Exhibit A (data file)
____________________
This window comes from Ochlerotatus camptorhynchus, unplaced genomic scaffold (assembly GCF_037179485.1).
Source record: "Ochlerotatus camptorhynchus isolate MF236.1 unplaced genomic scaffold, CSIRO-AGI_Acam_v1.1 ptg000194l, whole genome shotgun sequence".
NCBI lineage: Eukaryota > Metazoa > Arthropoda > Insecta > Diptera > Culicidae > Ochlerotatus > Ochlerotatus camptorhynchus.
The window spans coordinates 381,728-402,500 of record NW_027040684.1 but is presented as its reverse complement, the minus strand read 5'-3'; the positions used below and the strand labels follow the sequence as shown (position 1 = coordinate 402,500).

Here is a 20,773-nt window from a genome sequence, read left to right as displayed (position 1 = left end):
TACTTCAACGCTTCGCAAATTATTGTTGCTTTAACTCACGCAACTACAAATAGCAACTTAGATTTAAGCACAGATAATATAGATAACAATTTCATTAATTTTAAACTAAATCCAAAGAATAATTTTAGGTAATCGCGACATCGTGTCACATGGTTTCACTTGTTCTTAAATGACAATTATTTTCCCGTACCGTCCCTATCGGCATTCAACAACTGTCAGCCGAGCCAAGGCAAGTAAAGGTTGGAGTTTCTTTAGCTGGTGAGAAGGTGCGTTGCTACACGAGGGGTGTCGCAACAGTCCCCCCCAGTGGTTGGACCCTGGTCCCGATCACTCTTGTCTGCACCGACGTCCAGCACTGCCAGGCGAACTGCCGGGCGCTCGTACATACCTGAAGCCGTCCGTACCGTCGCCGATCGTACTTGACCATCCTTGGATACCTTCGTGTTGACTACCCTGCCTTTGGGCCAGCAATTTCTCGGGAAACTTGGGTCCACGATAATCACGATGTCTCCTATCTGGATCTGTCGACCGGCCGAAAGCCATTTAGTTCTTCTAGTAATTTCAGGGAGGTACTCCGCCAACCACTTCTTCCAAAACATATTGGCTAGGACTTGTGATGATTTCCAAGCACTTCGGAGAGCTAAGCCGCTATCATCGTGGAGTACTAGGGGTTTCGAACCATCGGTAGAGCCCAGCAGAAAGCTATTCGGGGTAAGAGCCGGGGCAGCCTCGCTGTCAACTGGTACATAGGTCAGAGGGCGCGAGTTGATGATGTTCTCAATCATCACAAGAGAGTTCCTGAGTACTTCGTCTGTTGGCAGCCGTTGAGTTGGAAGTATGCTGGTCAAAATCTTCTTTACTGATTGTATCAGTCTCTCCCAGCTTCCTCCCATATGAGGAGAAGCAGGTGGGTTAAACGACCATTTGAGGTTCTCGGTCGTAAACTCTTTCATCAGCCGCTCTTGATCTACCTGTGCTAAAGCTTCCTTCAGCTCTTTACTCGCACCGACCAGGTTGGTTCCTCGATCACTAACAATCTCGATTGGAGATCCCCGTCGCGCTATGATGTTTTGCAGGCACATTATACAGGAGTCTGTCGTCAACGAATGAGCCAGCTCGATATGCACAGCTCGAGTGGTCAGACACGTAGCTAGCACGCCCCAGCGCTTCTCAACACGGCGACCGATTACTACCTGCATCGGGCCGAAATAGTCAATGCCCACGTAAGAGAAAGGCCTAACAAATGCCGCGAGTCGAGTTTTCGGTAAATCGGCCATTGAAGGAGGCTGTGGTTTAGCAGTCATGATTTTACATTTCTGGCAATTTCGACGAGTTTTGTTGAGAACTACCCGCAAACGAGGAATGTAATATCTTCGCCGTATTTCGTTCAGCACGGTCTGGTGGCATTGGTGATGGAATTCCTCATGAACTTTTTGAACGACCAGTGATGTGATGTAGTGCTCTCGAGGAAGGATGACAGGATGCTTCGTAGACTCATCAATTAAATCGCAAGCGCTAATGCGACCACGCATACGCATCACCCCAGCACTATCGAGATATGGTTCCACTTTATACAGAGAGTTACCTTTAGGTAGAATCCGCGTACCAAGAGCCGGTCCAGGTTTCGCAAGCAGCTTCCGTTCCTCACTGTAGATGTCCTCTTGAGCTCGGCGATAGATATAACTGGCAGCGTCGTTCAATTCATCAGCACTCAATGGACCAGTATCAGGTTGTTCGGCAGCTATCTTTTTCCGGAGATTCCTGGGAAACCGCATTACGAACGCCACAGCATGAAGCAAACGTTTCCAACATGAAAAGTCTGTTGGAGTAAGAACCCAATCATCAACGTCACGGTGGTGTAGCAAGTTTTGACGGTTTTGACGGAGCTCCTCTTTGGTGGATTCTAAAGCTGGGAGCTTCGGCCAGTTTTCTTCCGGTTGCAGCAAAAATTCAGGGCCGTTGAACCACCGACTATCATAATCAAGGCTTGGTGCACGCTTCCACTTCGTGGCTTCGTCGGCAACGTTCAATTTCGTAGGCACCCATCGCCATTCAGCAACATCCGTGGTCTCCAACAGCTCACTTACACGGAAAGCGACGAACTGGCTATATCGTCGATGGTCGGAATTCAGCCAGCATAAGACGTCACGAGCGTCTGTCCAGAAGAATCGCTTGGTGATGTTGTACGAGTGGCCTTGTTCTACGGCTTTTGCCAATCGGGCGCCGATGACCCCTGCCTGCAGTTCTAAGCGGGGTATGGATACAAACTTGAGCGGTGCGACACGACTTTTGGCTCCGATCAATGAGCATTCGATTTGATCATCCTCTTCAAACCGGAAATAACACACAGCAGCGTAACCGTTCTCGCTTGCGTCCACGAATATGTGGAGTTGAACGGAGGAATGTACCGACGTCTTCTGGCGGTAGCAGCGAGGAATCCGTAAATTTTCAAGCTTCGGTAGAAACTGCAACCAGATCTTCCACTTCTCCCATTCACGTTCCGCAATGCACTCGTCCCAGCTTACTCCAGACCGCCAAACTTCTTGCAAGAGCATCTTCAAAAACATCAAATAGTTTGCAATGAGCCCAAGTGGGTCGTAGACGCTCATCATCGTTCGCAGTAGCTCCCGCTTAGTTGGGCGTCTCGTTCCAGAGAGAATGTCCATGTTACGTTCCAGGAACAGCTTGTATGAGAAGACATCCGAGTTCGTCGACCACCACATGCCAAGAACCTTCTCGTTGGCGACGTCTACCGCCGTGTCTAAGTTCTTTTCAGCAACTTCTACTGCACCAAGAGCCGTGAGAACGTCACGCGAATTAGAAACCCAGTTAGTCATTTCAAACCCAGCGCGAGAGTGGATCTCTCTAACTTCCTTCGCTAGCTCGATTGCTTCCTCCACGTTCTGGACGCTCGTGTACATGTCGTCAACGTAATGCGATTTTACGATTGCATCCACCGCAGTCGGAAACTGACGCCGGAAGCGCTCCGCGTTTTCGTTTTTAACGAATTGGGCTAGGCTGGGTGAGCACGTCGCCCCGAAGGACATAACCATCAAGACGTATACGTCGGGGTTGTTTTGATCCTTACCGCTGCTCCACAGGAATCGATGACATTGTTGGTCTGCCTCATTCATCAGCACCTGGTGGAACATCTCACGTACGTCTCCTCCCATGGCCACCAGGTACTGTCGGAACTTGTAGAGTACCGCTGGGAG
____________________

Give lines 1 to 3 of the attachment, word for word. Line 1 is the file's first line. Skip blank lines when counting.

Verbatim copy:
This window comes from Ochlerotatus camptorhynchus, unplaced genomic scaffold (assembly GCF_037179485.1).
Source record: "Ochlerotatus camptorhynchus isolate MF236.1 unplaced genomic scaffold, CSIRO-AGI_Acam_v1.1 ptg000194l, whole genome shotgun sequence".
NCBI lineage: Eukaryota > Metazoa > Arthropoda > Insecta > Diptera > Culicidae > Ochlerotatus > Ochlerotatus camptorhynchus.